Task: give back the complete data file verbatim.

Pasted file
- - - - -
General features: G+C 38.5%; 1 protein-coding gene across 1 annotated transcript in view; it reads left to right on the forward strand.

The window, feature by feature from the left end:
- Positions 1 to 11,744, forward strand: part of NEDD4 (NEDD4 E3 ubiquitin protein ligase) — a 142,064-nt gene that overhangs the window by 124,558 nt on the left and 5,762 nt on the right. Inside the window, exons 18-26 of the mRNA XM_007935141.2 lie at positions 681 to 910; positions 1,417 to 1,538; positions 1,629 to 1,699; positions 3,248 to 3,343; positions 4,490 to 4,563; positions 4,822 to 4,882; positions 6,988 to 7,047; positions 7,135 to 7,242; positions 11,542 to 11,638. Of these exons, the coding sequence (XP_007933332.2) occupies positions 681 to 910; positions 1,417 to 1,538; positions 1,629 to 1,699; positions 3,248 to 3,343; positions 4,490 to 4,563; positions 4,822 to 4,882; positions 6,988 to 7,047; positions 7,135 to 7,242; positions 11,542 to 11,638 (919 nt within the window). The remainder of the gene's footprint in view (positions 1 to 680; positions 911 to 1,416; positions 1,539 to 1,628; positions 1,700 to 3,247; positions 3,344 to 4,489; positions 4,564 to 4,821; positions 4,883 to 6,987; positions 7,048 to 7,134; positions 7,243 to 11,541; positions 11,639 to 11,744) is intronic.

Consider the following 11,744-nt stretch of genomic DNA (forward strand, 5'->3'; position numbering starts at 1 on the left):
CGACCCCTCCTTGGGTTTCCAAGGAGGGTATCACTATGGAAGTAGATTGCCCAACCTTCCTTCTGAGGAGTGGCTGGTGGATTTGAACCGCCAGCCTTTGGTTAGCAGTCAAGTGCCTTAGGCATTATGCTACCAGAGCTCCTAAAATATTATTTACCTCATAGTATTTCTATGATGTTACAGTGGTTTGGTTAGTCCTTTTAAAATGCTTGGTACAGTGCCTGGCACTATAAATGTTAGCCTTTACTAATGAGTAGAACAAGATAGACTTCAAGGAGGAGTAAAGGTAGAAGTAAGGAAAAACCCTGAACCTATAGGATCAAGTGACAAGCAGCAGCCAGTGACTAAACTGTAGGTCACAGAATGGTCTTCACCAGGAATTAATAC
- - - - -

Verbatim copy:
General features: G+C 38.5%; 1 protein-coding gene across 1 annotated transcript in view; it reads left to right on the forward strand.

The window, feature by feature from the left end:
- Positions 1 to 11,744, forward strand: part of NEDD4 (NEDD4 E3 ubiquitin protein ligase) — a 142,064-nt gene that overhangs the window by 124,558 nt on the left and 5,762 nt on the right. Inside the window, exons 18-26 of the mRNA XM_007935141.2 lie at positions 681 to 910; positions 1,417 to 1,538; positions 1,629 to 1,699; positions 3,248 to 3,343; positions 4,490 to 4,563; positions 4,822 to 4,882; positions 6,988 to 7,047; positions 7,135 to 7,242; positions 11,542 to 11,638. Of these exons, the coding sequence (XP_007933332.2) occupies positions 681 to 910; positions 1,417 to 1,538; positions 1,629 to 1,699; positions 3,248 to 3,343; positions 4,490 to 4,563; positions 4,822 to 4,882; positions 6,988 to 7,047; positions 7,135 to 7,242; positions 11,542 to 11,638 (919 nt within the window). The remainder of the gene's footprint in view (positions 1 to 680; positions 911 to 1,416; positions 1,539 to 1,628; positions 1,700 to 3,247; positions 3,344 to 4,489; positions 4,564 to 4,821; positions 4,883 to 6,987; positions 7,048 to 7,134; positions 7,243 to 11,541; positions 11,639 to 11,744) is intronic.

Consider the following 11,744-nt stretch of genomic DNA (forward strand, 5'->3'; position numbering starts at 1 on the left):
CGACCCCTCCTTGGGTTTCCAAGGAGGGTATCACTATGGAAGTAGATTGCCCAACCTTCCTTCTGAGGAGTGGCTGGTGGATTTGAACCGCCAGCCTTTGGTTAGCAGTCAAGTGCCTTAGGCATTATGCTACCAGAGCTCCTAAAATATTATTTACCTCATAGTATTTCTATGATGTTACAGTGGTTTGGTTAGTCCTTTTAAAATGCTTGGTACAGTGCCTGGCACTATAAATGTTAGCCTTTACTAATGAGTAGAACAAGATAGACTTCAAGGAGGAGTAAAGGTAGAAGTAAGGAAAAACCCTGAACCTATAGGATCAAGTGACAAGCAGCAGCCAGTGACTAAACTGTAGGTCACAGAATGGTCTTCACCAGGAATTAATAC